Some of you may remember, a little while back I posted a tutorial for DIY waterslide decals.
Among other things, I mentioned how awesome they are for creating custom embellishments without the need for any fancy-pants equipment. Yep, waterslide decal paper is a truly fab product, though as great as it is, there is one drawback – although it’s somewhat tough it’s not especially durable. So, whilst it’s perfect for ornamental purposes, it’s not ideal for more practical applications…until now that is!
Magic decal coating paper is a product designed to be used in conjunction with standard decal paper to make the finished transfers super durable – yes, even dishwasher resistant!
If you’re already familiar with magic decal coating paper then please excuse my tardy excitement, though for everyone else who is just getting to the party now too, feel free to start throwing the streamers!
My recently acquired assortment of SLOM jars from IKEA were awaiting some DIY craftiness and seemed the perfect candidates for my first magic decal experiment.
As there may be several brands of magic decal coating paper out there, each with slightly differing application requirements, for clarity in this tutorial I will specifically pertain to the particular product I used which I attained from here. The paper seems a little pricey though you can create several decals from one sheet so in reality the individual decals are actually quite inexpensive.
The paper I received came with three sheets of waterslide decal paper (distinguished by a blue watermark on the back) which you print your image onto, and three accompanying sheets of the magic coating paper (distinguished by attached translucent protective paper).
GATHER YOUR SUPPLIES
1 Image to transfer.
Use anything you like. I made up my canister labels in Photoshop though a standard publishing program would be fine too. I wanted them to be a bit different and quite typographic so decided to style them based on dictionary definitions (my artwork is attached as a free printable if you would like to use them – see the ‘At a Glance’ section at the end of the post to view and download!).
You can use either a laser or an inkjet printer. The decal paper comes in two varieties, designed specifically for the type of printer you plan to use. Just make sure to purchase the right paper for you. I used an inkjet printer.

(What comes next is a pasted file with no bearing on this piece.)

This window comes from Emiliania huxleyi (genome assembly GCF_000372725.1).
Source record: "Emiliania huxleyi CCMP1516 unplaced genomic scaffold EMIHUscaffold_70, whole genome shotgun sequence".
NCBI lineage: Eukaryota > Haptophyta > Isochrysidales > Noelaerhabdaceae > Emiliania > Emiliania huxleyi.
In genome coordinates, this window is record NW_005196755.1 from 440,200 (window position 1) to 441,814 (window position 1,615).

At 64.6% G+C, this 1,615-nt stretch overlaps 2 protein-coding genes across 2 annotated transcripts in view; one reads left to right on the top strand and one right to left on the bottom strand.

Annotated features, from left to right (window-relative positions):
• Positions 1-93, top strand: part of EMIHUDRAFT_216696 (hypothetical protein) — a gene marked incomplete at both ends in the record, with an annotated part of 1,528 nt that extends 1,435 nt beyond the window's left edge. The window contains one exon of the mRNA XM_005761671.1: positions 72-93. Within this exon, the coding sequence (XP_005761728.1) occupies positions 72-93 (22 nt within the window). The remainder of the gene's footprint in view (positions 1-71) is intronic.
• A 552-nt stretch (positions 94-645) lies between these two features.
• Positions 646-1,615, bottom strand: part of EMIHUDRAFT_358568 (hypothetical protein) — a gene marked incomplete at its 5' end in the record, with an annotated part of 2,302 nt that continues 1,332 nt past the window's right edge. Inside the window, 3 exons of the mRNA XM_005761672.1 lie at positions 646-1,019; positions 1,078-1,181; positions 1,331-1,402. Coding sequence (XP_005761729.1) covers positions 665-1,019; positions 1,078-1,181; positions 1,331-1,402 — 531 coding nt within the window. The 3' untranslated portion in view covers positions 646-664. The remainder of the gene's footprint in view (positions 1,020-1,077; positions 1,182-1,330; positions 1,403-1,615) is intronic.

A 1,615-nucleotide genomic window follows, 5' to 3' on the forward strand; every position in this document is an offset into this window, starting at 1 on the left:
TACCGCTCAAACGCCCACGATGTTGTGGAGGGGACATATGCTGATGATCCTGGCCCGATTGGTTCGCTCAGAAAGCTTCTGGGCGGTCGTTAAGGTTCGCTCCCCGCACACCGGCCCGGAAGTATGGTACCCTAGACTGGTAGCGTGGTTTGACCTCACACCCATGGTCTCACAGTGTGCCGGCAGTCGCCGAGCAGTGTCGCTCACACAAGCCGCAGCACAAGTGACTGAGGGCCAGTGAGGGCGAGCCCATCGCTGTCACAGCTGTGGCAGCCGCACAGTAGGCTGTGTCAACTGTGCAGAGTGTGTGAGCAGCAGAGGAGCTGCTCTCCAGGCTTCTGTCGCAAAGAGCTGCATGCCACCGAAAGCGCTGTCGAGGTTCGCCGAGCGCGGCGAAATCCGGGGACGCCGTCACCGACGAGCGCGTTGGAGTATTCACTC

3 Decal paper (blue watermark on back).
Decal paper comes in clear or white. I’m using the clear paper because I want a transparent background around my image.
4 Magic paper (attached translucent protective paper).
Basic laminators can be bought for around $15 from most office supply and department stores.
8 Soft cloth.
9 Item to embellish.
As already mentioned, I’m using my plain SLOM jars from IKEA.
10 Microwave, oven or hairdryer.
1 Print your image onto the glossy side of your decal paper (DO NOT mirror your image). Allow to dry thoroughly. I created my canister labels in Photoshop and have attached them below as a free printable (see the ‘At a Glance’ section at the end of the post to view and download!).
2 Separate the translucent protective paper from the magic paper. Do not throw the translucent paper away.
3 Place the magic paper gloss side up on your table. Lay the decal paper printed side down on top of the magic paper. Place the translucent protective paper gloss side down on top of the decal paper (the translucent paper is designed to act as a protective barrier of sorts between the decal paper and laminator heat).
Note: As my image took up the entire sheet of decal paper I did not need to trim around it first. If you are working with a smaller image you may wish to cut roughly around it with scissors.
4 Laminate your stack of three papers on low speed and at low temperature.
Note: Laminating pouches are not needed. Laminating is performed to fuse the decal paper and magic coating together. Basic laminators can be bought for around $15 from most office supply and department stores.
5 Discard the translucent paper. Your decal paper and magic paper should now be fused together. Trim closely around your image – you can see it quite easily through the paper if you hold it up to the light.
Note: By nature, waterslide decals have a very fine, slightly translucent carrier film. On close inspection this will be visible on completed transfers. As my image is text alone with no border I experimented with techniques and found the neatest finish to be a nice even box (trying to mimic the outline of the text just looked messy). If your image has a distinct border then trim approximately 2mm all the way around it (leaving a small buffer ensures you get a good seal).
6 Dampen the back of the decal paper (watermarked side) with a cloth until it becomes translucent. Wait around 15 seconds then gently peel the paper away completely.
Important: Ensure you remove the watermarked decal paper only at this stage.
7 Immerse the decal in a shallow dish of water to dampen the other side then position it, image side down, on your item, smoothing it down with your fingers and a slightly damp cloth to remove excess water.
8 Carefully slide off the backing paper and manipulate the decal into its exact position then continue to smooth it until it is water and air bubble free.
9 Finally, set the decal by either:
Baking in an electric oven for 8 minutes at 150 degrees celsius.
Cooking in a microwave for 5 minutes on low.
Blowing with a hairdryer for 5 – 10 minutes.